Booker Prize winning author and art historian Anita Brookner, whose Jewish upbringing in London informed much of her writing, has died aged 87.
The author of Hotel du Lac beat JG Ballard in 1984 to scoop the literary world’s foremost prize for her novel about the loveless Edith Hope, who “finds herself sequestered at the hotel with an assortment of love’s casualties and exiles”.
Brookner was born to an immigrant family from Poland, and grew up in Herne Hill. She went on to write 24 books, many examining “middle class loneliness,” and taught art history at the University of Cambridge where, in 1967, she became the first woman to be named as Slade professor of art.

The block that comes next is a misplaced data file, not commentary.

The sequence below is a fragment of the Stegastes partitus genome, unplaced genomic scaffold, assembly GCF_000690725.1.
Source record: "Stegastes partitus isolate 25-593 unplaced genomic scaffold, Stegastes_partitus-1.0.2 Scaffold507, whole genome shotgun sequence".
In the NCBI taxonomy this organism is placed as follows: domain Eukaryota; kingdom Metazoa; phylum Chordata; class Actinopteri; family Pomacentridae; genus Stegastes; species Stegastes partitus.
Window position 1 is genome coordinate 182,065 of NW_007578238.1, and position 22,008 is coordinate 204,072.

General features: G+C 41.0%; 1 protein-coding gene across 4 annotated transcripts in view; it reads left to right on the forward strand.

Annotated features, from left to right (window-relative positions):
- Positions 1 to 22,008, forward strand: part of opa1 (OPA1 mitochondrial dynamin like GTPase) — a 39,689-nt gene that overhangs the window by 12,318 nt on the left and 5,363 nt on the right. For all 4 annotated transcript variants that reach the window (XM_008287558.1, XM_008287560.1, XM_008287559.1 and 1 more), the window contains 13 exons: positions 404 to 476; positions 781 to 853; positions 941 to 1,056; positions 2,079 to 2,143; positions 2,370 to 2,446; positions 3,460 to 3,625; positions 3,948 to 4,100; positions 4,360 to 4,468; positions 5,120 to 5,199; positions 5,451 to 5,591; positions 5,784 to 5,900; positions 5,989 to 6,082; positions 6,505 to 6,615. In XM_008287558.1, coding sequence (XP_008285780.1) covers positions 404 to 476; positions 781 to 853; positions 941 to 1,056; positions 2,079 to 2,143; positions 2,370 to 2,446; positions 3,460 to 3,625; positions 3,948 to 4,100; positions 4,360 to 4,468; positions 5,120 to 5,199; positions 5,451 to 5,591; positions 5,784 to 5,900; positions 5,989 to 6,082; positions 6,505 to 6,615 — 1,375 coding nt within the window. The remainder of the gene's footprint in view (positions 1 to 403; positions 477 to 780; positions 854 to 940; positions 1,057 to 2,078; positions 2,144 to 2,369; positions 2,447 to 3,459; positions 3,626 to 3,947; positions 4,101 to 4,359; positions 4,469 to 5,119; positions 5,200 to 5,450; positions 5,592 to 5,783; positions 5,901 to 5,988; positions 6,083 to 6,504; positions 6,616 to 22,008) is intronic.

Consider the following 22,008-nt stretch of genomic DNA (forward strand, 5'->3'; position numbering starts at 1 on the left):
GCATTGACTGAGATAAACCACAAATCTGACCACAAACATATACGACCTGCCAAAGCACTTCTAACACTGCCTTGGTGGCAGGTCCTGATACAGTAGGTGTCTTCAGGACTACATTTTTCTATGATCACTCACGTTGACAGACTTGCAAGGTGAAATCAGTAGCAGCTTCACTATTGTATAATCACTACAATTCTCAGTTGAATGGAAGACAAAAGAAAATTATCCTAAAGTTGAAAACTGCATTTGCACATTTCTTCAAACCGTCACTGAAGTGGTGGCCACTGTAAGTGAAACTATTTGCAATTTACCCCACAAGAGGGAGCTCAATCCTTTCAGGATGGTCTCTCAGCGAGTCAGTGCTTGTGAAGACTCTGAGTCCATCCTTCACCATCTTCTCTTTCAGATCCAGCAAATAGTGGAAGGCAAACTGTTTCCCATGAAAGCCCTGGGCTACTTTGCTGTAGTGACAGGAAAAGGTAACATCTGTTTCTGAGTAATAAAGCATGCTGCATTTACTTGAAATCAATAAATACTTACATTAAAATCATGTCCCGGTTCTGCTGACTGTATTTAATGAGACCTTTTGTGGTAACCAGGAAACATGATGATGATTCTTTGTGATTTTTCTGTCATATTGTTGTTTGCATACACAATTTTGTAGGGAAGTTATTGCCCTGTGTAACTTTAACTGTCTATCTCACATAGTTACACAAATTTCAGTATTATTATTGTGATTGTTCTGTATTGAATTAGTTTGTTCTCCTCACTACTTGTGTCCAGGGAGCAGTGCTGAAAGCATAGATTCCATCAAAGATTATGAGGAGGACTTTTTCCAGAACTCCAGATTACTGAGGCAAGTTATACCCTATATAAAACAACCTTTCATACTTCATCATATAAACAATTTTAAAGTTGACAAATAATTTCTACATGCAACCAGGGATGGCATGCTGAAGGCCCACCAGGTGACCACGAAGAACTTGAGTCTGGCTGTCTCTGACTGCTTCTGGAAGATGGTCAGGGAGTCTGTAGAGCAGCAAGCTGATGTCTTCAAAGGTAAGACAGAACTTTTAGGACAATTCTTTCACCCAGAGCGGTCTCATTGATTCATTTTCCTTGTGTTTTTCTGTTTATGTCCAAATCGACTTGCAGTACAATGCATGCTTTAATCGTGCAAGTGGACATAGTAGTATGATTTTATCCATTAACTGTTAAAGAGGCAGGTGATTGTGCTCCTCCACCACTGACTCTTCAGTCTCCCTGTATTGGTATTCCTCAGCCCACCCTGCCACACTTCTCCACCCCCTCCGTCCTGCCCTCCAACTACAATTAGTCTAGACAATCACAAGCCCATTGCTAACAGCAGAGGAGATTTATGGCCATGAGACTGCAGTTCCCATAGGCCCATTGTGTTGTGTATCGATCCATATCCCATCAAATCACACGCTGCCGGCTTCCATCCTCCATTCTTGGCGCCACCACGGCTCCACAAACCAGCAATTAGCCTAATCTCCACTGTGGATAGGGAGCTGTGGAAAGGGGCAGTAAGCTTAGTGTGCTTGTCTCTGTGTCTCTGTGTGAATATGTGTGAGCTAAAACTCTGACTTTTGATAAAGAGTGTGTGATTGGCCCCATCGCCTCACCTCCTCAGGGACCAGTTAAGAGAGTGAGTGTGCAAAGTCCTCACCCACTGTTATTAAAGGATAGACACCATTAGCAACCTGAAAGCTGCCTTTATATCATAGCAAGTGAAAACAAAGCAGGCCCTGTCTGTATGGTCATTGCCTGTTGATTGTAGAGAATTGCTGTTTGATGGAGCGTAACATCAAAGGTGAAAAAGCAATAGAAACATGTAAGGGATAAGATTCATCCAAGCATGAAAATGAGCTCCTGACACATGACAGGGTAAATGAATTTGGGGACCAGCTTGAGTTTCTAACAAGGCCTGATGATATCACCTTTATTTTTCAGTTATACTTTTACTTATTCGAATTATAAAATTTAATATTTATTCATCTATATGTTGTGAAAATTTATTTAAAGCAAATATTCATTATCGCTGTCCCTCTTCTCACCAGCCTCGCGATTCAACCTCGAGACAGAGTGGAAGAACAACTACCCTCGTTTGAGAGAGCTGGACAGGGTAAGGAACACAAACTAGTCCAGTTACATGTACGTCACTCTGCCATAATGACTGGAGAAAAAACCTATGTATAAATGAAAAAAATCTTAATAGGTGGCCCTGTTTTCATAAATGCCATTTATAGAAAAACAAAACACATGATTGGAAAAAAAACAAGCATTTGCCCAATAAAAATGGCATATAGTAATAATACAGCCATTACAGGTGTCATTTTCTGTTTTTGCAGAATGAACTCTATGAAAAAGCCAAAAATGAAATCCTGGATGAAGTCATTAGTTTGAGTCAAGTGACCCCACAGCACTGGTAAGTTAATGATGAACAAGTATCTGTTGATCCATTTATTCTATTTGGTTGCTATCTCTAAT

This week her publisher said Brookner “had such a highly developed sense of what was morally right… If you were with her you felt that you had to behave a whole lot better, but she was also very, very funny and very self-deprecating.”
Among her admirers were Hilary Mantel and Orange Prize-winning novelist Linda Grant, who twetted: “Always felt an affinity with Anita Brookner, her nervous Jews in overheated overfurnished flats in St John’s Wood.”